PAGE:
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Folding, part 1

The fold function is a data structure accumulator: it goes through every element in the data structure and builds up an accumulator value from them. An example for folding lists:

foldl f acc [] = acc
foldl f acc (x:xs) = foldl f (f acc x) xs

With a fold you can do maps and filters of different kinds. Here's a few examples:

-- id x = x
reverseMap f lst = foldl (\l i -> (f i):l) [] lst
reverse = reverseMap id
map f lst = reverse (reverseMap f lst)

filter f lst =
reverse (foldl (\l i ->
if f i
then i:l
else l
) [] lst)

concat a b = foldl (\l i -> i:l) b (reverse a)

concatMap f lst = foldl (\l i -> concat l (f i)) [] lst

triplicate lst = concatMap (\i -> [i,i,i]) lst

drop n lst =
reverse $ snd $ foldl (\(c,l) i ->
if c >= n
then (c, i:l)
else (c+1, l)) (0,[]) lst

You can also do find operations with fold, but they're not as efficient as you'd like, because the fold goes through all the elements in the list. To make find efficient, we need a fold with break.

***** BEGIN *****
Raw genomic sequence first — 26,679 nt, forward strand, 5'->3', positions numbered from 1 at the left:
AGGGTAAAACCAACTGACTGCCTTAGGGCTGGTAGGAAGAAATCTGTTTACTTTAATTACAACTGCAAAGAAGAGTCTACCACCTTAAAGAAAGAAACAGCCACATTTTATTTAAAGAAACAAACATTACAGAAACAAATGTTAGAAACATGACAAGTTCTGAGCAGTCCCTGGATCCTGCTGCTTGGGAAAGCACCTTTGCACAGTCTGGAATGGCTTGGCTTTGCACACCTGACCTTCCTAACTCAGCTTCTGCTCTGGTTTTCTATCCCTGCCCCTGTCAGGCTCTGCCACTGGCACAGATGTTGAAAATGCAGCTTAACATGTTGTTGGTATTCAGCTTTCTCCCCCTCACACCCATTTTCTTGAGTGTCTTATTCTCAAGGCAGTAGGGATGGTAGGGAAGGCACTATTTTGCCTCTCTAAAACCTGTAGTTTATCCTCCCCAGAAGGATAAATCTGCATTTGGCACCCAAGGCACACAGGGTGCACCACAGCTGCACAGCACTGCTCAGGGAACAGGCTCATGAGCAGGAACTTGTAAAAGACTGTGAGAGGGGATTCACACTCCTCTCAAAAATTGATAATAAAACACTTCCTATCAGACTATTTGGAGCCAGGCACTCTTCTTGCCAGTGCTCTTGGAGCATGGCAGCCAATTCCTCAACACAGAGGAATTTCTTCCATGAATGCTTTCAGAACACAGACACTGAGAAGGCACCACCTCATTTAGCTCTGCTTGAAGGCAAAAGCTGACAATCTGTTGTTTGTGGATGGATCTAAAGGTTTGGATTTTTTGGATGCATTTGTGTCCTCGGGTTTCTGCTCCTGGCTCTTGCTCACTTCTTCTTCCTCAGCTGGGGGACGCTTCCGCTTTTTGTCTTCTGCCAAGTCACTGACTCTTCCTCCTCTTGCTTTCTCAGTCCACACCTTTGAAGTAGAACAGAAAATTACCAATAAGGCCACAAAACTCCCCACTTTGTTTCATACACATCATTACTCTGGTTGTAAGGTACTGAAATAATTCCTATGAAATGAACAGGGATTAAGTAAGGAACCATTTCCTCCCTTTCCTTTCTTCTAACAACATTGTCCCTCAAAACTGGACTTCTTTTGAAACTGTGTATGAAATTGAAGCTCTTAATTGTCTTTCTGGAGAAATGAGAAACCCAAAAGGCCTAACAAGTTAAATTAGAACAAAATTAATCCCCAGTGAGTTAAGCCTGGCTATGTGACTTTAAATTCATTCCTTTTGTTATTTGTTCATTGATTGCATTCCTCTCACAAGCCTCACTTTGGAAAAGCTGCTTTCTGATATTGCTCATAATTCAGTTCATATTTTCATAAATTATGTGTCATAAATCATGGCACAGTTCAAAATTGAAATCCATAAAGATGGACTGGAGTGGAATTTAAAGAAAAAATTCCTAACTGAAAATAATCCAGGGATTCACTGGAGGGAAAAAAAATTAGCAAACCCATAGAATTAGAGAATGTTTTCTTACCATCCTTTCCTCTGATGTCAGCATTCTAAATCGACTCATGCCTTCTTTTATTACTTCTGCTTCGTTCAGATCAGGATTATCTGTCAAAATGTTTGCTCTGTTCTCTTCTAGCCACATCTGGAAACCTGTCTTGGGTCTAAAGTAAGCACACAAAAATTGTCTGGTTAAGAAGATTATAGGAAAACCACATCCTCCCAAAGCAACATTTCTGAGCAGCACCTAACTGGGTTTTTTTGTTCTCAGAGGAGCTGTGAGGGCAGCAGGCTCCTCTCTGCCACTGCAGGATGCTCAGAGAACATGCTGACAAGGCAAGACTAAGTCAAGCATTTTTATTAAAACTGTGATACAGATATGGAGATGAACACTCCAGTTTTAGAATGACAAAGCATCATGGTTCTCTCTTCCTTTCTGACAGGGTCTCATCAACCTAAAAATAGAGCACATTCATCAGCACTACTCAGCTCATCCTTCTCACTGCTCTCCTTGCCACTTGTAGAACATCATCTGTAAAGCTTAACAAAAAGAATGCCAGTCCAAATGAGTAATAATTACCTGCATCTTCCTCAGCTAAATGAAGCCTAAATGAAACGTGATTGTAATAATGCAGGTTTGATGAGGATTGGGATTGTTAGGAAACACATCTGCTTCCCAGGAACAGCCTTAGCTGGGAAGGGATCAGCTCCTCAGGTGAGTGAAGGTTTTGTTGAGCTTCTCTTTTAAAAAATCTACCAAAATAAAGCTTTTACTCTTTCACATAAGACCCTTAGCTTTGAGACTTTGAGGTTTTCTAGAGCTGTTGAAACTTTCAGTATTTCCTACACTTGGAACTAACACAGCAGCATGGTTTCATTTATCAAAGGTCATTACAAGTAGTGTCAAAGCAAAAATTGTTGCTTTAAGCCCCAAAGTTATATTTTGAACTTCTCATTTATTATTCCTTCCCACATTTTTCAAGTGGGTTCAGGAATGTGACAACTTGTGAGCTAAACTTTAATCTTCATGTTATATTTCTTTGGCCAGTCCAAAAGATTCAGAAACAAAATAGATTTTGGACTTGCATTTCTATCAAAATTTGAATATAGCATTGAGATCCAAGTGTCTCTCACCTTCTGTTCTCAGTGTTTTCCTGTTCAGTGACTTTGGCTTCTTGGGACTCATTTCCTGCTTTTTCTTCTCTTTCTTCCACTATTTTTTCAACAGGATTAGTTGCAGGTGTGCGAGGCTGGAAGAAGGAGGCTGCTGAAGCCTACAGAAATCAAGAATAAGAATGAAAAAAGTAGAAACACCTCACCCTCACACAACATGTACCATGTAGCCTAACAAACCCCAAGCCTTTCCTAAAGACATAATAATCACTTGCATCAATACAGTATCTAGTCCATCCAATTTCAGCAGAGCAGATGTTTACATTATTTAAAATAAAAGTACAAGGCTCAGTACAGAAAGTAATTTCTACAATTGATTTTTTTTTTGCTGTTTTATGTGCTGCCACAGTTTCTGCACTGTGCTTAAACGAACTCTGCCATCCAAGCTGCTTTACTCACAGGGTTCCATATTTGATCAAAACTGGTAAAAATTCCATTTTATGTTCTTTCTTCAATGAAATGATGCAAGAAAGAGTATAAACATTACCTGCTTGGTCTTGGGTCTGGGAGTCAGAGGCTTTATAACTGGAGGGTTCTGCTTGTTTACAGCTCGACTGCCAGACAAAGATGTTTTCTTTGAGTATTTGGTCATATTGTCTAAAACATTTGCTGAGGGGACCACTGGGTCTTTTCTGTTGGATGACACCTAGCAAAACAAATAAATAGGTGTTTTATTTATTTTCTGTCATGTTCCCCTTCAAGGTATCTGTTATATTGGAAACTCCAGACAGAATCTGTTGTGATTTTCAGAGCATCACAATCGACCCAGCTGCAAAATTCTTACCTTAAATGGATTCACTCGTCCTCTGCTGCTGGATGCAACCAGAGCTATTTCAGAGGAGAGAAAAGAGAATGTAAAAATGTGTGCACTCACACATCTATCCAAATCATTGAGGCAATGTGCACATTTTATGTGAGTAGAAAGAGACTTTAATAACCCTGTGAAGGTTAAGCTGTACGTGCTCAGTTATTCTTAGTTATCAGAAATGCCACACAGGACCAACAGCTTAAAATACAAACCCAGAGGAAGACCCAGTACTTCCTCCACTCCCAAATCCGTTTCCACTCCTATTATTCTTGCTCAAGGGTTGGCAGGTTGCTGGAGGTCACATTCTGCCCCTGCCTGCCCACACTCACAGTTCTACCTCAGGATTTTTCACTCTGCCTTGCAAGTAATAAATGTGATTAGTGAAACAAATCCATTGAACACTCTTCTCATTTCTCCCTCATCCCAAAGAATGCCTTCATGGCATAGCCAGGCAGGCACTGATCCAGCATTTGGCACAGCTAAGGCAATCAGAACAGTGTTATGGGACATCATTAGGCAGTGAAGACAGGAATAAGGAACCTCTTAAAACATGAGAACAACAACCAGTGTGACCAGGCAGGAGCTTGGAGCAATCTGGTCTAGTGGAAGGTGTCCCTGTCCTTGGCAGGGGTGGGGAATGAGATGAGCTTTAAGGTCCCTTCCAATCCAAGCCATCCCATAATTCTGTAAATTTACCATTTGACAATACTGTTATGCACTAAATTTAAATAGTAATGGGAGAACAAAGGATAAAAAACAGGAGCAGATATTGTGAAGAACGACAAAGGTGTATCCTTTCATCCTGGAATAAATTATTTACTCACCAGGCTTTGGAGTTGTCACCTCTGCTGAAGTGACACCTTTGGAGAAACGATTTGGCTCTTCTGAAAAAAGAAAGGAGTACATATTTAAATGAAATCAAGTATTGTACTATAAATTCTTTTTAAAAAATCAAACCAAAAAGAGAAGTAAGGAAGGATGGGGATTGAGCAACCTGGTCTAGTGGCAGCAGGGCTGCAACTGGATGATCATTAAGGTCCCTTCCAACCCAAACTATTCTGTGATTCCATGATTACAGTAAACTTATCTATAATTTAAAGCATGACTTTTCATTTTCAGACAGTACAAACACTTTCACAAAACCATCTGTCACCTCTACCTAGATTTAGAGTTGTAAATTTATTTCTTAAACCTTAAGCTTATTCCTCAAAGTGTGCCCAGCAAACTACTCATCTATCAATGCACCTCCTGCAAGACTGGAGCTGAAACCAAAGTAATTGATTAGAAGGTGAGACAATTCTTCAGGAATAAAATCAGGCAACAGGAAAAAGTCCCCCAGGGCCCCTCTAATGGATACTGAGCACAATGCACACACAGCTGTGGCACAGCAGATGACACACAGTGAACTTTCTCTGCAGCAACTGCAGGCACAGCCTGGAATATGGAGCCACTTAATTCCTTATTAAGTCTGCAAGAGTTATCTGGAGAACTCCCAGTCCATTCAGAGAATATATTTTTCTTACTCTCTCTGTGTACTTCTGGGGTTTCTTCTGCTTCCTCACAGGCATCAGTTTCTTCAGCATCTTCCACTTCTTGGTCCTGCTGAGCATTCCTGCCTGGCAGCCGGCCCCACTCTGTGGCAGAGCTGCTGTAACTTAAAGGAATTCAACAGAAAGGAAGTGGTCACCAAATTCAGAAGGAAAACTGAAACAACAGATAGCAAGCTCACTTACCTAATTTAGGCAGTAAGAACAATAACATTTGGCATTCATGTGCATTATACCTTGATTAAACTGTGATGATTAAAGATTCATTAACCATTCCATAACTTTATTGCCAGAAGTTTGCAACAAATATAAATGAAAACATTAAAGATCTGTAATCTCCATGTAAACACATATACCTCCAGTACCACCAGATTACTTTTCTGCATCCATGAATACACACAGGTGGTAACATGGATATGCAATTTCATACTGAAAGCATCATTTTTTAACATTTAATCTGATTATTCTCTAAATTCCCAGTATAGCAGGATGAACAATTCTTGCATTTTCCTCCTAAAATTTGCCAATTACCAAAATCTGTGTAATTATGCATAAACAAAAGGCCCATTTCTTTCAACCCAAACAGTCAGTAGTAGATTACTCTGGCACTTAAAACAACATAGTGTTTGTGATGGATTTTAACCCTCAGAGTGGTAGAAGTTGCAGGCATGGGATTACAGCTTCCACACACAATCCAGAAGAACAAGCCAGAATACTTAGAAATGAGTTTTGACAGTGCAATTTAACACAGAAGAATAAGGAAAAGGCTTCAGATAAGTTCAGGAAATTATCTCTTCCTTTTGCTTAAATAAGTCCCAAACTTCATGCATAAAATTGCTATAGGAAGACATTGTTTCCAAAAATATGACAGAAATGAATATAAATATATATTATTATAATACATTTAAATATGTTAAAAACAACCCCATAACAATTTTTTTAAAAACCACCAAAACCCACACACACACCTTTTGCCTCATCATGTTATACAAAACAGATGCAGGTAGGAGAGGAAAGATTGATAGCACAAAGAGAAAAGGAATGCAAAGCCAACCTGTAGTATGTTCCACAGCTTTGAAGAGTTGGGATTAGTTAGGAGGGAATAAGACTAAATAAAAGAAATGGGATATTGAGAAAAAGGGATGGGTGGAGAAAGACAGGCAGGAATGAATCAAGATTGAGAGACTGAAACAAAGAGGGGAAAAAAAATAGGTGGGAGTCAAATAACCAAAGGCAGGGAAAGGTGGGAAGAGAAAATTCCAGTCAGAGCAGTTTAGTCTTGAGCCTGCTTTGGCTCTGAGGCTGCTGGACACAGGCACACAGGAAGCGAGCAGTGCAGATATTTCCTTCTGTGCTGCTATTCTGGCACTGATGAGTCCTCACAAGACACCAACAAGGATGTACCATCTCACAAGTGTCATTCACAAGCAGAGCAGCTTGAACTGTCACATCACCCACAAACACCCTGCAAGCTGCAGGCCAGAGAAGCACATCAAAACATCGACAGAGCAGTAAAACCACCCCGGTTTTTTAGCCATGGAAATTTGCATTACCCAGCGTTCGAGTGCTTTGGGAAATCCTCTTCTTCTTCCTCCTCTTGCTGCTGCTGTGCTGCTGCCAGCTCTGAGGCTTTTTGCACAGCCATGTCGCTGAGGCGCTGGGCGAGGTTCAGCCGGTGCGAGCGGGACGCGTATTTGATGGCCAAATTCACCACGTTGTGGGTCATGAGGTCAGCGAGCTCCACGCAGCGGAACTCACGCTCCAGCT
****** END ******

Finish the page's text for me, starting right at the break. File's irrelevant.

findInefficient f lst =
foldl (\e i ->
case e of
Nothing -> (if f i then Just i else e)
Just x -> e) Nothing lst

data Break a = Break a | Continue a

foldlWithBreak f acc [] = acc
foldlWithBreak f acc (x:xs) =
case f acc x of
Break a -> a
Continue a -> foldlWithBreak f a xs

find f lst =
foldlWithBreak (\e i ->
if f i
then Break (Just i)
else Continue Nothing) Nothing lst

take n lst =
reverse $ snd $ foldlWithBreak (\(c, l) i ->
if c >= n
then Break (c,l)
else Continue (c+1, i:l)) (0, []) lst

any f lst =
-- maybe False (const True) (find f lst)
case find f lst of
Just x -> True
Nothing -> False

all f lst =
-- not $ any (not.f) lst
not (any (\x -> not (f x)) lst)

And that's it for today. Tomorrow, parallel folding.
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Built art installations, web sites, graphics libraries, web browsers, mobile apps, desktop apps, media player themes, many nutty prototypes, much bad code, much bad art.

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